This a product of profiling your location data as well as behavioural data. “Imagine the kind of insights your location information over the course of a month can expose: your residence, where you spend your mornings, your route to work, your loved one’s residence, and more,” says Ranganathan.
“Users are often not aware that they’ve given their consent to sharing this data,” says Nikhil Pahwa, digital rights activist. “The terms and conditions of every app are so complicated and voluminous that often you have no way of knowing what something is being used for and what you’ve given your permission to. That’s a failure of the kind of consent we have today,” he says. If an app developer, quips Pahwa, puts in a condition saying the user will name their first child after the app, the user is more than likely to click on ‘I agree’.
While the failure to make consent transparent is illegal, data collection in itself is a grey area. And what constitutes ‘misuse’ of data is murky because of the lack of regulations and clear outlines. “What if a salon has your phone number and sends an SMS saying your haircut is due,” asks S. Anand, CEO of data science firm Gramener. “Would you consider that misuse?”
It gets more ominous.
We’ll use it some day
At present, India has no law to stop apps from sharing your data with data brokers or data analytics firms. “The tendency has been to collect as much data as you can, even if it isn’t relevant to your business today, because it might be some day or, better still, it might be valuable to others,” says Amba Kak, a Mozilla technology policy fellow. “This is why we need a law to say — collect what you need, not what you want.”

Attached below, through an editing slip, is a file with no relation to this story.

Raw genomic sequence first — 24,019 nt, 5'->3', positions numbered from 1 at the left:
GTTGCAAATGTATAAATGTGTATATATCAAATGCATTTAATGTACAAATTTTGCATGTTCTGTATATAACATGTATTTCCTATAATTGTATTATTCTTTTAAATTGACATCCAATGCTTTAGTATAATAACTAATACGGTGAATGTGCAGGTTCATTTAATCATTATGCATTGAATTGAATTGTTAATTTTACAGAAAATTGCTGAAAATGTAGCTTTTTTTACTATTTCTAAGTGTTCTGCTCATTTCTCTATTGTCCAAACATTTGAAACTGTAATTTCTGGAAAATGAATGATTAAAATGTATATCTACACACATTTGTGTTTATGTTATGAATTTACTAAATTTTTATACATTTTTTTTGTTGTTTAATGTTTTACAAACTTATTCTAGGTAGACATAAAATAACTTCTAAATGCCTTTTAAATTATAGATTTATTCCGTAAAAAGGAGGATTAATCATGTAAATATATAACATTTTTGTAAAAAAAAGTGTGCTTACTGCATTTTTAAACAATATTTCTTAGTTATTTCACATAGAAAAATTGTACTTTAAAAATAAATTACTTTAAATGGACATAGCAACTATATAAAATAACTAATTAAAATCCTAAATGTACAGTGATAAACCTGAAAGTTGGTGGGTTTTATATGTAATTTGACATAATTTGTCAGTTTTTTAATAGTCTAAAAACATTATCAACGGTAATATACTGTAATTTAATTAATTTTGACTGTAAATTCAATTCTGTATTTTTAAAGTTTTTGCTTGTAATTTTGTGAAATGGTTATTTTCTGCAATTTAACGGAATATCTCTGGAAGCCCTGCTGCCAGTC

As an Indian citizen, your data today is breached, misused or sold, there is little you can do about it. “At most, users can be more vigilant about the apps they download, what permissions they give, and evaluate whether there are better alternatives,” says Ranganathan.
“One can approach a court and seek redress under the IT Act,” says Abraham, “but only if you have suffered a loss of property or money. If your data has been breached or leaked, and you haven’t suffered a monetary or property loss, there’s nothing you can do.”
The Justice Srikrishna committee, set up in July, is right now working on a draft data protection bill. The committee published a white paper last November, and a final report is expected by end of May. “The white paper itself looks fantastic,” Abraham tells me.
An ideal data protection law, says Kak, “will reflect the Supreme Court’s recent decision that all interference with the right to privacy must be necessary and proportionate.”
If data sharing is inevitable in the digital age, then it could be made illegal, for instance, to share data that can identify individuals. Anand says, “This could be done by replacing all names with a new random name or by aggregating total purchases by store and product rather than by individual purchase.”
So in an era where we have been casually asked to accept that ‘data is the new oil’, who is the biggest loser? “Framing ‘data’ as the new oil is dangerous,” says Ranganathan. Kak agrees: “This is a tired analogy that doesn’t seem to get us anywhere except to recognise that data is a source of profit for the private sector.” She would rather go with Turkish sociologist Zeynep Tufekci’s definition where we think of data privacy like clean air or safe drinking water. “It is a public good that we need to safeguard as a collective through laws that make controllers of data accountable,” says Kak.